Shinn E.,University of Texas M. D. Anderson Cancer Center |
Qazi U.,Frost and Sullivan Incorporated |
Qazi U.,MarketResearch.com |
Gera S.,Frost and Sullivan Incorporated |
And 8 more authors.
Gender Medicine | Year: 2012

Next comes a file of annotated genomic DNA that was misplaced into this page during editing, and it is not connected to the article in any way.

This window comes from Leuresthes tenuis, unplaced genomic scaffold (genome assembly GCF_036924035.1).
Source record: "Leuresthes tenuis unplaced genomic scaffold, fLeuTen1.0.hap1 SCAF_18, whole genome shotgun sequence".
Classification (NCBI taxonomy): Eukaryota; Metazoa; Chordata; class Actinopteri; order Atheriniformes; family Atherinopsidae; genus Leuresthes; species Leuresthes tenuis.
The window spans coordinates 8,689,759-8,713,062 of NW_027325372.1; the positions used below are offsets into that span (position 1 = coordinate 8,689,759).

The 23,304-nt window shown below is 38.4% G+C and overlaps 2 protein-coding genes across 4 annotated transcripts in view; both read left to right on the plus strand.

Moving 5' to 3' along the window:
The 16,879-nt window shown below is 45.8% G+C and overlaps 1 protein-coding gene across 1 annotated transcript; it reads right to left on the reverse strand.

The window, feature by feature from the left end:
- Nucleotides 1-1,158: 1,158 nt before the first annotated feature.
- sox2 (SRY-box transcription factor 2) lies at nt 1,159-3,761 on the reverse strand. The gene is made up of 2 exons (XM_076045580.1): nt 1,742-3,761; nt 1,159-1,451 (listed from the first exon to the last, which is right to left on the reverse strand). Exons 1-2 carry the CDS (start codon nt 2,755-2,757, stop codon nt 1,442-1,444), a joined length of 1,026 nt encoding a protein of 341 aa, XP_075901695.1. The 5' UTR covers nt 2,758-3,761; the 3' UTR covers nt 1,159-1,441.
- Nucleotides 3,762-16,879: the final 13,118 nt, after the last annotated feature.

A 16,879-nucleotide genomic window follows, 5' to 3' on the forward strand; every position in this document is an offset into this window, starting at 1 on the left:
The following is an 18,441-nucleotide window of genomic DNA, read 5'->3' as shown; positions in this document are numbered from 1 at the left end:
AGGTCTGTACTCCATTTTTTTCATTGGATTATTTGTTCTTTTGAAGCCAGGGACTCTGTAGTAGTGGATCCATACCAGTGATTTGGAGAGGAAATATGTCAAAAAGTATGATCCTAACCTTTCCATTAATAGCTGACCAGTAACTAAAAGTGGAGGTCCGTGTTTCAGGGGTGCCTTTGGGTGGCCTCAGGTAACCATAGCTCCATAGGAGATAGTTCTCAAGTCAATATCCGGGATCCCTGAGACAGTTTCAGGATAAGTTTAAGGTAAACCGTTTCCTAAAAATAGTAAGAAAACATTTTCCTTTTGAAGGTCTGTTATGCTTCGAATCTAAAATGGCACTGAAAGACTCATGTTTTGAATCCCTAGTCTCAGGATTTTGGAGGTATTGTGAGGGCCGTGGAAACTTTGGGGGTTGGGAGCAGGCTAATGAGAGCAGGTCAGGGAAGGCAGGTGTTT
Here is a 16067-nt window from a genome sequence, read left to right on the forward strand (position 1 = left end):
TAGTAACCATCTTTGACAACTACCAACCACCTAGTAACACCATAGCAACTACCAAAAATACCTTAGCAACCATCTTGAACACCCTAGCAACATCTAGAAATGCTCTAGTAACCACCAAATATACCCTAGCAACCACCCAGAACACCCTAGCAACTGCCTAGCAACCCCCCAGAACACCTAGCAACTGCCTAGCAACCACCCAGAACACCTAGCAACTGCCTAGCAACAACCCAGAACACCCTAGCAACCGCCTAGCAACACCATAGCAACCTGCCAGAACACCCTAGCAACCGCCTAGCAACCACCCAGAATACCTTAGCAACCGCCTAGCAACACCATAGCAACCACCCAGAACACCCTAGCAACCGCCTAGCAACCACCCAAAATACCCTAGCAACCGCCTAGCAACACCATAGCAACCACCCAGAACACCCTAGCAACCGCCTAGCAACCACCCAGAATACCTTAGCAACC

Background: Optical spectroscopy has been studied for biologic plausibility, technical efficacy, clinical effectiveness, patient satisfaction, and cost-effectiveness. Objective: We sought to identify health care provider attitudes or practices that might act as barriers or to the dissemination of this new technology. Methods: Through an academicindustrial partnership, we conducted a series of focus groups to examine physician barriers to optical diagnosis. The study was conducted in 2 stages. First, a pilot group of 10 physicians (8 obstetrician gynecologists and 2 family practitioners) was randomly selected from 8 regions of the United States and each physician was interviewed individually. Physicians were presented with the results of a large trial (N=980) testing the accuracy of a spectroscopy-based device in the detection of cervical neoplasia. They were also shown a prototype of the device and were given a period of time to ask questions and receive answers regarding the device. They were also asked to provide feedback on a questionnaire that was then revised and presented to 3 larger focus groups (n=13, 15, and 17 for a total N=45). The larger focus groups were conducted during national scientific meetings with 20 obstetrician gynecologists and 25 primary care physicians (family practitioners and internists). Results: When asked about the dissemination potential of the new cervical screening technology, all study groups tended to rely on established clinical guidelines from their respective professional societies with regard to the screening and diagnosis of cervical cancer. In addition, study participants consistently agreed that real-time spectroscopy would be viewed positively by their patients. Participants were positive about the new technology's potential as an adjunct to colposcopy and agreed that the improved accuracy would result in reduced health care costs (due to decreased biopsies and decreased visits). Although all participants saw the potential of real-time diagnosis, there were many perceived barriers. These barriers included changes in scheduling and work-flow, liability, documentation, ease of use, length of training, device cost, and reimbursement by third-party payers. Conclusions: Barriers exist to the dissemination of optical technologies into physician practice. These will need to be addressed before cervical screening and diagnosis programs can take advantage of spectroscopy-based instruments for cancer control. © 2012 Elsevier HS Journals, Inc. All rights reserved.